Former Seattle Police Chief Norm Stamper writes on Seattle Post-Intelligencer.com about “policing’s dirty little secret”: officers who abuse female suspects. He cites the recent Seattle-area case of an officer who allegedly promised to make the charges “go away” if a motorist he’d stopped would date him, and submit to his sexual advances. Samuel Walker and Dawn Irlbeck cite hundreds of cases in “Driving While Female: A National Problem in Police Misconduct.” Let’s assume that “only” one percent of all police officers are sexual predators, Stamper says. A force of a thousand cops? That’s 10 predators in uniform.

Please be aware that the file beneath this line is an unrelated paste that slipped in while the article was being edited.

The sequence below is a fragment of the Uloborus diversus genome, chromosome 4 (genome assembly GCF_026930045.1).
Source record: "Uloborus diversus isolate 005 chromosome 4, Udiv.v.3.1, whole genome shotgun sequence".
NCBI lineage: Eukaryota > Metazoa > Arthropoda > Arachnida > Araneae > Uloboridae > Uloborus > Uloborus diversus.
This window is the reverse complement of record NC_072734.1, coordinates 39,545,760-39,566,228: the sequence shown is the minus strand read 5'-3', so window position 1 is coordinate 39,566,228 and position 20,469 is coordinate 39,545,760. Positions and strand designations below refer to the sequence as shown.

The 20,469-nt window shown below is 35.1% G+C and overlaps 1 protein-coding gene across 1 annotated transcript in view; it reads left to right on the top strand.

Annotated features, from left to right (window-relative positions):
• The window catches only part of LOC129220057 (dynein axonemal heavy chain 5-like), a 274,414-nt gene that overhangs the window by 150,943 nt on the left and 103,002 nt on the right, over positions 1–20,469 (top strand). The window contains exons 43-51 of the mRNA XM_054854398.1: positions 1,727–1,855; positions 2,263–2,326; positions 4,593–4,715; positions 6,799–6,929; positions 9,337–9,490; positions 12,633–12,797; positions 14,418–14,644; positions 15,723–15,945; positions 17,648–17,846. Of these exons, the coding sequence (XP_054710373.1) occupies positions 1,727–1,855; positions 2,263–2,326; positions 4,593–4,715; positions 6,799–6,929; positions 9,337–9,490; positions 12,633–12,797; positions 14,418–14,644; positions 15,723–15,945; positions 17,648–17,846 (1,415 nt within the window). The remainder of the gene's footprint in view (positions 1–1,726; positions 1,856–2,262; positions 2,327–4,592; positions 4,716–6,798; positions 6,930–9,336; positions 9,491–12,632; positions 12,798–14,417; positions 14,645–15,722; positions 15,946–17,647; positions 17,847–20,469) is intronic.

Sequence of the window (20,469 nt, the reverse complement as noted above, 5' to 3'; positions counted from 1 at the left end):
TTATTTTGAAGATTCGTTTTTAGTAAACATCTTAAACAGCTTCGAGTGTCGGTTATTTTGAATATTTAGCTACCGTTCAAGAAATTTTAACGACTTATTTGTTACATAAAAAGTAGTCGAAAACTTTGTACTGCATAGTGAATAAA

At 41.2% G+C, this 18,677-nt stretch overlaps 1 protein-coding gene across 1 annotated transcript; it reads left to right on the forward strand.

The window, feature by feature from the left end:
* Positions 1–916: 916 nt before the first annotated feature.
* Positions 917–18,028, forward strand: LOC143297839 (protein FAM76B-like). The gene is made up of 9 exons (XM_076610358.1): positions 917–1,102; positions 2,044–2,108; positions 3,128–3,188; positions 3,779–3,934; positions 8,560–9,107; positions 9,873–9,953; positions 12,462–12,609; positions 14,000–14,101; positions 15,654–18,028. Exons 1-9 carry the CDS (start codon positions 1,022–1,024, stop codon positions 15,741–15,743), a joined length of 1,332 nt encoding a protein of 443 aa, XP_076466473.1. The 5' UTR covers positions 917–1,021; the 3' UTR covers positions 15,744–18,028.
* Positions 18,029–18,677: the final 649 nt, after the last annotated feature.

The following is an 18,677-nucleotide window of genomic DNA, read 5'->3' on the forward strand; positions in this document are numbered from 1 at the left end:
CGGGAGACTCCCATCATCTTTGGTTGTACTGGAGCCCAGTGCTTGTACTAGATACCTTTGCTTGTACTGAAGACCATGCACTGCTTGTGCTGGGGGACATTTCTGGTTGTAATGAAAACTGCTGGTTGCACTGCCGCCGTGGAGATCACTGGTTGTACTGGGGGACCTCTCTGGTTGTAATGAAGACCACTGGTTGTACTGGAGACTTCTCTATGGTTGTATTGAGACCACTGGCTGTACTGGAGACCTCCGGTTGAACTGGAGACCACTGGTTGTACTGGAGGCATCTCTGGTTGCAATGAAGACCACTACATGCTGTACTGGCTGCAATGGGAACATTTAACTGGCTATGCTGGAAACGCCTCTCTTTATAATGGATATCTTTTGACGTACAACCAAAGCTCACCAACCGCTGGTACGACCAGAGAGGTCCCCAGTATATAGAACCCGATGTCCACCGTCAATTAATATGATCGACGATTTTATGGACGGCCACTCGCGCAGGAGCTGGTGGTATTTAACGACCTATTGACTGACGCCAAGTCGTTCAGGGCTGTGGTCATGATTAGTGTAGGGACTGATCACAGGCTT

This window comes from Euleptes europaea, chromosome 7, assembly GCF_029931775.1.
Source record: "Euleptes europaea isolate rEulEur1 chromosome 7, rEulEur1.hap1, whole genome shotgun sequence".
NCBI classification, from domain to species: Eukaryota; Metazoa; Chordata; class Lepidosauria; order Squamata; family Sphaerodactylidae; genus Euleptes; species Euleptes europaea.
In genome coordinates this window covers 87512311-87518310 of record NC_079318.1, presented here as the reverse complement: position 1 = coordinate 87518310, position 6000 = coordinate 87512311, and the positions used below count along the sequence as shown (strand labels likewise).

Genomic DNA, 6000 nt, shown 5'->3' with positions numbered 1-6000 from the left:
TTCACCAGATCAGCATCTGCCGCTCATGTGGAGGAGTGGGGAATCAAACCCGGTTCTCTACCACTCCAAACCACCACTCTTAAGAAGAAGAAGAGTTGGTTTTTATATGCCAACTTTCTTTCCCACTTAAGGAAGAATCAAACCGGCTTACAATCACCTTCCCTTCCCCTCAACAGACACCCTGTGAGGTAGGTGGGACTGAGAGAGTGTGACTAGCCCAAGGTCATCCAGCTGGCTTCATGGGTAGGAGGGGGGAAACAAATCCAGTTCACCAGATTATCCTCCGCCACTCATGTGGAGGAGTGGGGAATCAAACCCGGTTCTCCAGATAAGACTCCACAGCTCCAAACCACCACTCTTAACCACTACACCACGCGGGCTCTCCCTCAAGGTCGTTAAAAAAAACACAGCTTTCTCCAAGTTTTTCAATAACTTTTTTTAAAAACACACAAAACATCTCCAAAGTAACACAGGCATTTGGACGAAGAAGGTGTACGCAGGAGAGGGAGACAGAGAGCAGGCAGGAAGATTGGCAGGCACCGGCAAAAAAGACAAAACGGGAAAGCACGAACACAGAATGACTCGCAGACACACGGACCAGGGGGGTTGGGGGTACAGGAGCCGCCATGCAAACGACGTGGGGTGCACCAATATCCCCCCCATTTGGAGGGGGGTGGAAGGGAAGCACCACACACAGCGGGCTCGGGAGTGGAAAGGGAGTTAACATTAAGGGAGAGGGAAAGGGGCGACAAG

Stamper suggests that police supervisors review their subordinates’ work, ride with them, monitor their activities, review trends and patterns in each individual officer’s conduct and performance. He says it’s not hard to detect patterns in traffic stops: “Who’s he stopping, demographically? Where? For what violations? Is he warning rather than citing (or citing when he should be warning)? Does he have a pattern of requesting that charges be dropped? Are 80 percent of the people he stops young, attractive women?”